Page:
A boy who can’t speak depends on Medicaid. What happens to him if it’s cut?

Andrew Joseph, Stat News, February 21

FENTON, Mo. — When Kim and Rich Rankin decided to adopt, they figured they would bring home an older child. They were almost finished raising seven children, and thought they were done with babies.

Then they saw a photo of “Baby S,” with his soft eyes and round cheeks. Rich suggested putting it on the fridge.

“We’re going to bring that baby home if we put his picture on the refrigerator,” Kim recalled saying.

That was what they did with the picture, and that was what they did with the baby. They called him Nathaniel — God’s gift.

Adopting Nathaniel also meant taking on his host of medical issues. Most seriously, he was born with extra tissue in his already abnormally narrow airway. He needed a tracheostomy tube inserted at the base of his neck to breathe. If it came out — which it sometimes did — they had less than two minutes to replace it.

As the Rankins recast their lives as parents of a medically demanding infant, one reassurance was that Nathaniel’s health care would be covered; as an adopted foster child, he could stay on the state’s Medicaid program. The Rankins would have to monitor Nathaniel’s many health problems, but they wouldn’t have to worry about whether they could afford to do so.

Now, though, the Rankins don’t feel so reassured. The Trump administration and congressional Republicans are weighing changes to Medicaid that could lead to cost savings and innovative reforms, but could also force states to cover fewer people and provide fewer services.

Care for patients like Nathaniel is expensive. The cost of the medical supplies he goes through just at home — suction catheters, oxygen tubes, tracheostomy ties, and so on — is about $5,000 each month.

“If the goal is to cut back,” Kim said, “these are the kiddos that will be hit.”

Now a headstrong 4-year-old with those same soft eyes and round cheeks, Nathaniel bounces through the Rankins’ home here outside St. Louis. He rings up his toy cash register and crashes his remote control car and sneaks into the toy closet. Outside, he digs in the dirt and pushes his red-and-yellow Fisher-Price car and stomps through woodchips.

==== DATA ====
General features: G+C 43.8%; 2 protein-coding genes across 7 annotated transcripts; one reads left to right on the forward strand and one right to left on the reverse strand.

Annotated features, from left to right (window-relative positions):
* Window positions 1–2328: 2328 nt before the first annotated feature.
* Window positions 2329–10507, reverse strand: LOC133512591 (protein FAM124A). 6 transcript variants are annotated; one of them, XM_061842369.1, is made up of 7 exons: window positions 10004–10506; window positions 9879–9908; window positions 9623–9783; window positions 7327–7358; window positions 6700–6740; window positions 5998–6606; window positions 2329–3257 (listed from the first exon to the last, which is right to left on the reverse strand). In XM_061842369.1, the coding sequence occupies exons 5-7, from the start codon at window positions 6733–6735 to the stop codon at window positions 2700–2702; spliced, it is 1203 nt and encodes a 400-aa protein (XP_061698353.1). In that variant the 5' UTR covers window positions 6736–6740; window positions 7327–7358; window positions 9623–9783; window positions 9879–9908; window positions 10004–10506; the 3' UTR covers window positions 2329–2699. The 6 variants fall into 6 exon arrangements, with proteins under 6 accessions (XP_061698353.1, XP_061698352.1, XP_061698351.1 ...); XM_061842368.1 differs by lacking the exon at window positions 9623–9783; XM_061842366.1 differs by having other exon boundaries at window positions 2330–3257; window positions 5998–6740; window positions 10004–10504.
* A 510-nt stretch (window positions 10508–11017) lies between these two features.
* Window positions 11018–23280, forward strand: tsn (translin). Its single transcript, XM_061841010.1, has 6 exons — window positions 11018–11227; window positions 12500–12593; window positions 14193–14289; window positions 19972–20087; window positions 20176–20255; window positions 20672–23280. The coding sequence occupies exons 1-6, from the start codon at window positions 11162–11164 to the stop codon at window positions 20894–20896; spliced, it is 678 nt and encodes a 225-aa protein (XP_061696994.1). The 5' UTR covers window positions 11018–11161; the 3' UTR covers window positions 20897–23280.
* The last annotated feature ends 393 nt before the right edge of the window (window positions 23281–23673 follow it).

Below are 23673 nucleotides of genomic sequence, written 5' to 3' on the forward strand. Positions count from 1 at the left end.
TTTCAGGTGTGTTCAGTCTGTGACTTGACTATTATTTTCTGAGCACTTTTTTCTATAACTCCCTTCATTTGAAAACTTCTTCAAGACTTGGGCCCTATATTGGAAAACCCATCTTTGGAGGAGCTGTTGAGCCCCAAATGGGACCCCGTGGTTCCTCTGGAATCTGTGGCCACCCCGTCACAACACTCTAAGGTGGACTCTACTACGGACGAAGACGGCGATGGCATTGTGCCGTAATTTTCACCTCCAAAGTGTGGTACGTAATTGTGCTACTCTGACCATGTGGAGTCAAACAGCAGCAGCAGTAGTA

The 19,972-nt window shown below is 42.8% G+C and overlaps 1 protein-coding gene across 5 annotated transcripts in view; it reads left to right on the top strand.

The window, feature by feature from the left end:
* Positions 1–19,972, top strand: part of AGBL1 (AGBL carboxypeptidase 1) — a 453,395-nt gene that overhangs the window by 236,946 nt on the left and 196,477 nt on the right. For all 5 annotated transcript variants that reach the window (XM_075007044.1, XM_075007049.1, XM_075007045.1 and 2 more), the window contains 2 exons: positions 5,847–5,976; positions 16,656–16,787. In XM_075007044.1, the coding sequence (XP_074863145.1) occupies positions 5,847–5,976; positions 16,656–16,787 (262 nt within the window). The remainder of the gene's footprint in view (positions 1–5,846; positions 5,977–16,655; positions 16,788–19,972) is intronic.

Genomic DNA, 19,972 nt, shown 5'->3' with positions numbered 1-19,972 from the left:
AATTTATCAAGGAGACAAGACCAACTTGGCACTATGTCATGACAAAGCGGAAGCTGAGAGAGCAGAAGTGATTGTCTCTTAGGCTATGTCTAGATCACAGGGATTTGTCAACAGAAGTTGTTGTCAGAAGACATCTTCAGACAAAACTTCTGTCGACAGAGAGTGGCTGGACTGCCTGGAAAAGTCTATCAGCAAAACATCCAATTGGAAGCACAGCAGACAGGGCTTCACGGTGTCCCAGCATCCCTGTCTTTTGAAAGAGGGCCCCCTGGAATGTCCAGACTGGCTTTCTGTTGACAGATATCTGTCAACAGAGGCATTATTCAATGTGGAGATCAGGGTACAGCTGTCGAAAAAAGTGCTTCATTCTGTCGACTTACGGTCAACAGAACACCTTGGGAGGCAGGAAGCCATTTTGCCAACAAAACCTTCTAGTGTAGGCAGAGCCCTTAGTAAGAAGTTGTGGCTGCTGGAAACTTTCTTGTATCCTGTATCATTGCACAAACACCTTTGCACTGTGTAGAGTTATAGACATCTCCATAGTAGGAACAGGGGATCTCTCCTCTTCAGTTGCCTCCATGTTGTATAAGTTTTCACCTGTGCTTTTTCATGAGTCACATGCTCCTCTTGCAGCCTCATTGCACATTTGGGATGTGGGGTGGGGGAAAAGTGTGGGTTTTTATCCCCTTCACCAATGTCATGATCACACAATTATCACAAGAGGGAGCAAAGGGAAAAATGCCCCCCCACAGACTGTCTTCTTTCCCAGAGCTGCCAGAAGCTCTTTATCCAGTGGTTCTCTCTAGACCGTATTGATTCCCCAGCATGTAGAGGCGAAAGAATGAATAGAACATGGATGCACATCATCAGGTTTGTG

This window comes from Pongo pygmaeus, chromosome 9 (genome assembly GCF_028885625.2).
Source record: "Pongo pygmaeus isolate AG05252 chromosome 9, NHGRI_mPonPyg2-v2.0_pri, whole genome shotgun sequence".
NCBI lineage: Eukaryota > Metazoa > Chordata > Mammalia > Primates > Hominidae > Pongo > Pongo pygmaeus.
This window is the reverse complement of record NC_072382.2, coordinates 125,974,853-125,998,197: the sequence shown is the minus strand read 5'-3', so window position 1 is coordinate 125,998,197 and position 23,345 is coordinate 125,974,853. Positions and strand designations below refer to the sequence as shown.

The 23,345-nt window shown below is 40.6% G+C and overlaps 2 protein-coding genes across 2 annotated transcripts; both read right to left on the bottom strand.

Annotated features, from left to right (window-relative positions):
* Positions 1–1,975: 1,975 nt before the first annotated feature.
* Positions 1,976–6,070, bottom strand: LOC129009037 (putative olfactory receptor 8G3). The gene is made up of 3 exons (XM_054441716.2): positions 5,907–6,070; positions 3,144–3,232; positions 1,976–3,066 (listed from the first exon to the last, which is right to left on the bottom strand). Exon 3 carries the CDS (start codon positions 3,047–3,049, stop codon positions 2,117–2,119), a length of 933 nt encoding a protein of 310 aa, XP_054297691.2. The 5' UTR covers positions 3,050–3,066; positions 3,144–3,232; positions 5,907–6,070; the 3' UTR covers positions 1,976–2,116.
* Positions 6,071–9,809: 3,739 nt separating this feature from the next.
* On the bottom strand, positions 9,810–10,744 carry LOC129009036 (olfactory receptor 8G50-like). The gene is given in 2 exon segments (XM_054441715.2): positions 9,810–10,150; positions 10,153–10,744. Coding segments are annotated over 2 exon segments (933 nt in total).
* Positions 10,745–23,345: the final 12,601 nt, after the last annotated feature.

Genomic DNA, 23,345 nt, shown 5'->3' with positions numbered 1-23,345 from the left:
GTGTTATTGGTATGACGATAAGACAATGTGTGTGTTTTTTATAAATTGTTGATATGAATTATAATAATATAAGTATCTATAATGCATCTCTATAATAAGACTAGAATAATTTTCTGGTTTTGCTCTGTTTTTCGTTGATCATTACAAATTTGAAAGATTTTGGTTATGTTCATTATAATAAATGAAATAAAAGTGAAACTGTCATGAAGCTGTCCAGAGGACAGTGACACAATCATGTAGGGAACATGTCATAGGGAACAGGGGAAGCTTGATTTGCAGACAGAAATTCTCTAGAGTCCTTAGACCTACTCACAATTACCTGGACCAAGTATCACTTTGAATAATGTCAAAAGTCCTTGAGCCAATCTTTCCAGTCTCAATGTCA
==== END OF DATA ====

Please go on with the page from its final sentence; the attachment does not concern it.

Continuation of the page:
But he is small for his age and hits milestones late. He may have permanent cognitive deficits, but it might just be that he’s spent so much time as a patient that he couldn’t keep up as a kid. He has heart and hand abnormalities. His medical team spans nurses, therapists, and specialists in two states. He will never be able to speak.

A photo of Nathaniel the Rankins were given before they adopted him. He was identified as “Baby S.”

The Rankins know they are not the poster family for Medicaid, which is often described as a safety net for the poor. Except for Nathaniel, the family has had private health insurance through Rich’s work as a carpenter.

Yet their case underscores how Medicaid covers a far more diverse population than is typically recognized; with more than 70 million beneficiaries, it is the largest insurer in the country. It covers some women who might not typically qualify if they are diagnosed with breast or cervical cancer. It is the main provider of long-term services for seniors and people with disabilities and pays for one-fourth of all mental health and substance abuse treatments. Forty percent of children rely on Medicaid.